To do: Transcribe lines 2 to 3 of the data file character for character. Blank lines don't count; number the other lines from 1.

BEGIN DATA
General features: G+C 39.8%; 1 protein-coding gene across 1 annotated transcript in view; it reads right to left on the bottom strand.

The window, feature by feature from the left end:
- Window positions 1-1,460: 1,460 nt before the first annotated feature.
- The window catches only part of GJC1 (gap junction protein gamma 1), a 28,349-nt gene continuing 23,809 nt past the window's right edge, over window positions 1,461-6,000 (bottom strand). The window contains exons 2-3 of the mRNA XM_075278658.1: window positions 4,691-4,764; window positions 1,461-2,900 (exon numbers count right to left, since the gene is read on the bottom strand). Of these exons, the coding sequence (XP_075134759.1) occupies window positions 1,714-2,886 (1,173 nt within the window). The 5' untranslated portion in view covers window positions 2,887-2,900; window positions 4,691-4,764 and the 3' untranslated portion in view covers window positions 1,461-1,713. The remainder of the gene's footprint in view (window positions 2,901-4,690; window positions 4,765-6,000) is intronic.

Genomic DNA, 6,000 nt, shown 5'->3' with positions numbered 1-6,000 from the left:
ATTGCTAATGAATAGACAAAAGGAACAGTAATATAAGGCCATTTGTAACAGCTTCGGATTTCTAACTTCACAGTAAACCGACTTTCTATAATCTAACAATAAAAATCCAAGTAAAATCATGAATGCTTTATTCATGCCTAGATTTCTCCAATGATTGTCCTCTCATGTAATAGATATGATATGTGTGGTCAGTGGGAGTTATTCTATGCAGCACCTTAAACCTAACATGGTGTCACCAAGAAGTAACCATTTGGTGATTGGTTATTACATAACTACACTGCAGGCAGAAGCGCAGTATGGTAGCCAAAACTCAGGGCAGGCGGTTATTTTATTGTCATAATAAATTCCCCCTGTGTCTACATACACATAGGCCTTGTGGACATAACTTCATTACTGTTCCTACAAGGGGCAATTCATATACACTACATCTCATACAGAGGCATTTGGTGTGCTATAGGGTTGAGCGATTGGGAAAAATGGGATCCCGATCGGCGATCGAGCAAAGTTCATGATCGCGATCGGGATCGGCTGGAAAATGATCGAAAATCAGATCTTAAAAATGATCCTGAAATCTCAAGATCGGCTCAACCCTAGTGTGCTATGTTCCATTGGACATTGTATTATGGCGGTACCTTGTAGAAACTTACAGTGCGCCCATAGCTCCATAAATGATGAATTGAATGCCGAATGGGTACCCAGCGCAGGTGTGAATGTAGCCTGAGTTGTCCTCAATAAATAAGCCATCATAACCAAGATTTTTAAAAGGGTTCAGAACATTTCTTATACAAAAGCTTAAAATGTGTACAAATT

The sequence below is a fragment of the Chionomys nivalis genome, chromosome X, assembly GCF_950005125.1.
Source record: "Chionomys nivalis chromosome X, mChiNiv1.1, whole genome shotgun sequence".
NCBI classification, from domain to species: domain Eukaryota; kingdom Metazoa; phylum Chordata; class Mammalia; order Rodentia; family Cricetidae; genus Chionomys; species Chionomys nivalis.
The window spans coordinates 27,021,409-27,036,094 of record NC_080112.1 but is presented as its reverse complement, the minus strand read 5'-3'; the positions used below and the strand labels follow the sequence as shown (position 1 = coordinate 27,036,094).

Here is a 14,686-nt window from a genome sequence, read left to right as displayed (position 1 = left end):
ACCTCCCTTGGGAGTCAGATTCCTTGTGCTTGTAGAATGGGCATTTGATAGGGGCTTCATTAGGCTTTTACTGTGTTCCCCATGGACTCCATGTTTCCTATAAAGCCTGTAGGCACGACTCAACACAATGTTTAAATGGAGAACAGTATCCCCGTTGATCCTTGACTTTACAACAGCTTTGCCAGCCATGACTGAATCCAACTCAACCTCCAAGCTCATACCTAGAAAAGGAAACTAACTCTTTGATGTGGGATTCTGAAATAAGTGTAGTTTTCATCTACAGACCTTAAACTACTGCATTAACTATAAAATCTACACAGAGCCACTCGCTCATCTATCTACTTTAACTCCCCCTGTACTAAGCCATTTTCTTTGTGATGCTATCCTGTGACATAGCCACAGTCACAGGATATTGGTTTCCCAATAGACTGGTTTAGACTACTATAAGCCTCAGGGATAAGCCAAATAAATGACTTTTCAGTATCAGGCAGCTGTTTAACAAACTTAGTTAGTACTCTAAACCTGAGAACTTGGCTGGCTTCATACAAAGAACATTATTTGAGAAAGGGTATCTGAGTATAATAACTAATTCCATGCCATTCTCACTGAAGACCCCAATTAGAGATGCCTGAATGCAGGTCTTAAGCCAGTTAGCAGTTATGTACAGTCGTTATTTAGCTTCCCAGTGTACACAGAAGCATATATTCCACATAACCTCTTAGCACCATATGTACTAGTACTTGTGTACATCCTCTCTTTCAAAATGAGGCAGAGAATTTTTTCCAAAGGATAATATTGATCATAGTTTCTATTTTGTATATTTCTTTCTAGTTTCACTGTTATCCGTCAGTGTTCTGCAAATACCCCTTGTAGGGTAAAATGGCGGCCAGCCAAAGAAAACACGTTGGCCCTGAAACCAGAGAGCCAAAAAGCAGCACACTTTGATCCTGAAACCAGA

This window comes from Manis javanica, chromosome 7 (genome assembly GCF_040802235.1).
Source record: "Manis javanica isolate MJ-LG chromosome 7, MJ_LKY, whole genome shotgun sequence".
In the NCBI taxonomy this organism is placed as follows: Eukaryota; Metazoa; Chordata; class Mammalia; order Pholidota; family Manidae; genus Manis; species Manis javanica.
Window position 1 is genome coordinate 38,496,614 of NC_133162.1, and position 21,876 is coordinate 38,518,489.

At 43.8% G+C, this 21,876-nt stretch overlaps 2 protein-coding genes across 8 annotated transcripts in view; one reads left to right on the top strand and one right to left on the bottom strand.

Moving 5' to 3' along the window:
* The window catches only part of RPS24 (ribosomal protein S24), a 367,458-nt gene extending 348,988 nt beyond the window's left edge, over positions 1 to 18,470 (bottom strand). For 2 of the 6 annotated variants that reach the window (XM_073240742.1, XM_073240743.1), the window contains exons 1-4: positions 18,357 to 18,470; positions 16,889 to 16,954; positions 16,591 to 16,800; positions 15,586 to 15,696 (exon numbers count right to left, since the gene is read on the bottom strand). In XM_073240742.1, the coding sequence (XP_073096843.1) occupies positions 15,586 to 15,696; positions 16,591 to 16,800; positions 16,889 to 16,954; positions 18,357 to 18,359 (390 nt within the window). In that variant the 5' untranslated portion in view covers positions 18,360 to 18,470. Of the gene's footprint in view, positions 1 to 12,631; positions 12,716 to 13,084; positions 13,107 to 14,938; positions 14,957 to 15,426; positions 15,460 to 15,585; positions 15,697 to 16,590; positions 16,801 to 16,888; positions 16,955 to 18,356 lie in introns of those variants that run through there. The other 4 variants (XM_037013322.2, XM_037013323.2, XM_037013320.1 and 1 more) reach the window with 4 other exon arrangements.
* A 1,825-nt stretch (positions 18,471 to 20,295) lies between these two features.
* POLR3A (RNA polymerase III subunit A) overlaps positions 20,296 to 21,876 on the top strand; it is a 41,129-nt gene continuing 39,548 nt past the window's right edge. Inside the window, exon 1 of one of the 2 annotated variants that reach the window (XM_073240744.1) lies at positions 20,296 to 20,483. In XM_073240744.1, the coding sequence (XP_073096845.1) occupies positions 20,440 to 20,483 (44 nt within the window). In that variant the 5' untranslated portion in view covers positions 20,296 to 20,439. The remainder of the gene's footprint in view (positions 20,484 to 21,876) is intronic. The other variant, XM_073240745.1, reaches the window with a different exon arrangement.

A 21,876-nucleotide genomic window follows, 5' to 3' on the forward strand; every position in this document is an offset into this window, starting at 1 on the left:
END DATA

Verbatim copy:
The window, feature by feature from the left end:
- Window positions 1-1,460: 1,460 nt before the first annotated feature.